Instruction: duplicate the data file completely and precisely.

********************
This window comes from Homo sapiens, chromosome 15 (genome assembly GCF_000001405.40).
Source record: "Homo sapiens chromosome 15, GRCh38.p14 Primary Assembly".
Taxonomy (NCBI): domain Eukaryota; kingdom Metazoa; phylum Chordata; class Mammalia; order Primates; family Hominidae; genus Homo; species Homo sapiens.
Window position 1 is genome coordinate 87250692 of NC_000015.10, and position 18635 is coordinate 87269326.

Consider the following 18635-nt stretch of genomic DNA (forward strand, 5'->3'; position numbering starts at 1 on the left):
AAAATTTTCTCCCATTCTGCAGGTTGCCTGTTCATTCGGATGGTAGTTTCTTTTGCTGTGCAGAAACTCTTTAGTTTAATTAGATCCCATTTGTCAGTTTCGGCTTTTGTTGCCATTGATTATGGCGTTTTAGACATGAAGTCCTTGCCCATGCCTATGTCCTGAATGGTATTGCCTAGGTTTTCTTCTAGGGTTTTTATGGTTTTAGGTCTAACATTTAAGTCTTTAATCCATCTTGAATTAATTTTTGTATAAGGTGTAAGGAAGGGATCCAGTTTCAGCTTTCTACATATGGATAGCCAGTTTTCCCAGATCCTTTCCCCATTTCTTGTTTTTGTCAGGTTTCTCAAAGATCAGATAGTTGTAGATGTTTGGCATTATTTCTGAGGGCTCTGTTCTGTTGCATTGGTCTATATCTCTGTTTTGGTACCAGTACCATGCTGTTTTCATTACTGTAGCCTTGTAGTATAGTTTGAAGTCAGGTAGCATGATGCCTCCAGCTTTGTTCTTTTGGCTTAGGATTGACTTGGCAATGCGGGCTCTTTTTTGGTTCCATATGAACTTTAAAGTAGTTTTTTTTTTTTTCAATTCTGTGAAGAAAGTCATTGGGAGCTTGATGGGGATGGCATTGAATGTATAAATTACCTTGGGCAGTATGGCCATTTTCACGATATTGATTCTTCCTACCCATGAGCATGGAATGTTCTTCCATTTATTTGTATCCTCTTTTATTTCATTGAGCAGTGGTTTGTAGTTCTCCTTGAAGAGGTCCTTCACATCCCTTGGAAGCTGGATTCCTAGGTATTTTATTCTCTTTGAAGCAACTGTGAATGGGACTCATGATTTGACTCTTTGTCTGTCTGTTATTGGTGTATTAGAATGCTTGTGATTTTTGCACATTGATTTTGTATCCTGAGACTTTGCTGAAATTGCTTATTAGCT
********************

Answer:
This window comes from Homo sapiens, chromosome 15 (genome assembly GCF_000001405.40).
Source record: "Homo sapiens chromosome 15, GRCh38.p14 Primary Assembly".
Taxonomy (NCBI): domain Eukaryota; kingdom Metazoa; phylum Chordata; class Mammalia; order Primates; family Hominidae; genus Homo; species Homo sapiens.
Window position 1 is genome coordinate 87250692 of NC_000015.10, and position 18635 is coordinate 87269326.

Consider the following 18635-nt stretch of genomic DNA (forward strand, 5'->3'; position numbering starts at 1 on the left):
AAAATTTTCTCCCATTCTGCAGGTTGCCTGTTCATTCGGATGGTAGTTTCTTTTGCTGTGCAGAAACTCTTTAGTTTAATTAGATCCCATTTGTCAGTTTCGGCTTTTGTTGCCATTGATTATGGCGTTTTAGACATGAAGTCCTTGCCCATGCCTATGTCCTGAATGGTATTGCCTAGGTTTTCTTCTAGGGTTTTTATGGTTTTAGGTCTAACATTTAAGTCTTTAATCCATCTTGAATTAATTTTTGTATAAGGTGTAAGGAAGGGATCCAGTTTCAGCTTTCTACATATGGATAGCCAGTTTTCCCAGATCCTTTCCCCATTTCTTGTTTTTGTCAGGTTTCTCAAAGATCAGATAGTTGTAGATGTTTGGCATTATTTCTGAGGGCTCTGTTCTGTTGCATTGGTCTATATCTCTGTTTTGGTACCAGTACCATGCTGTTTTCATTACTGTAGCCTTGTAGTATAGTTTGAAGTCAGGTAGCATGATGCCTCCAGCTTTGTTCTTTTGGCTTAGGATTGACTTGGCAATGCGGGCTCTTTTTTGGTTCCATATGAACTTTAAAGTAGTTTTTTTTTTTTTCAATTCTGTGAAGAAAGTCATTGGGAGCTTGATGGGGATGGCATTGAATGTATAAATTACCTTGGGCAGTATGGCCATTTTCACGATATTGATTCTTCCTACCCATGAGCATGGAATGTTCTTCCATTTATTTGTATCCTCTTTTATTTCATTGAGCAGTGGTTTGTAGTTCTCCTTGAAGAGGTCCTTCACATCCCTTGGAAGCTGGATTCCTAGGTATTTTATTCTCTTTGAAGCAACTGTGAATGGGACTCATGATTTGACTCTTTGTCTGTCTGTTATTGGTGTATTAGAATGCTTGTGATTTTTGCACATTGATTTTGTATCCTGAGACTTTGCTGAAATTGCTTATTAGCT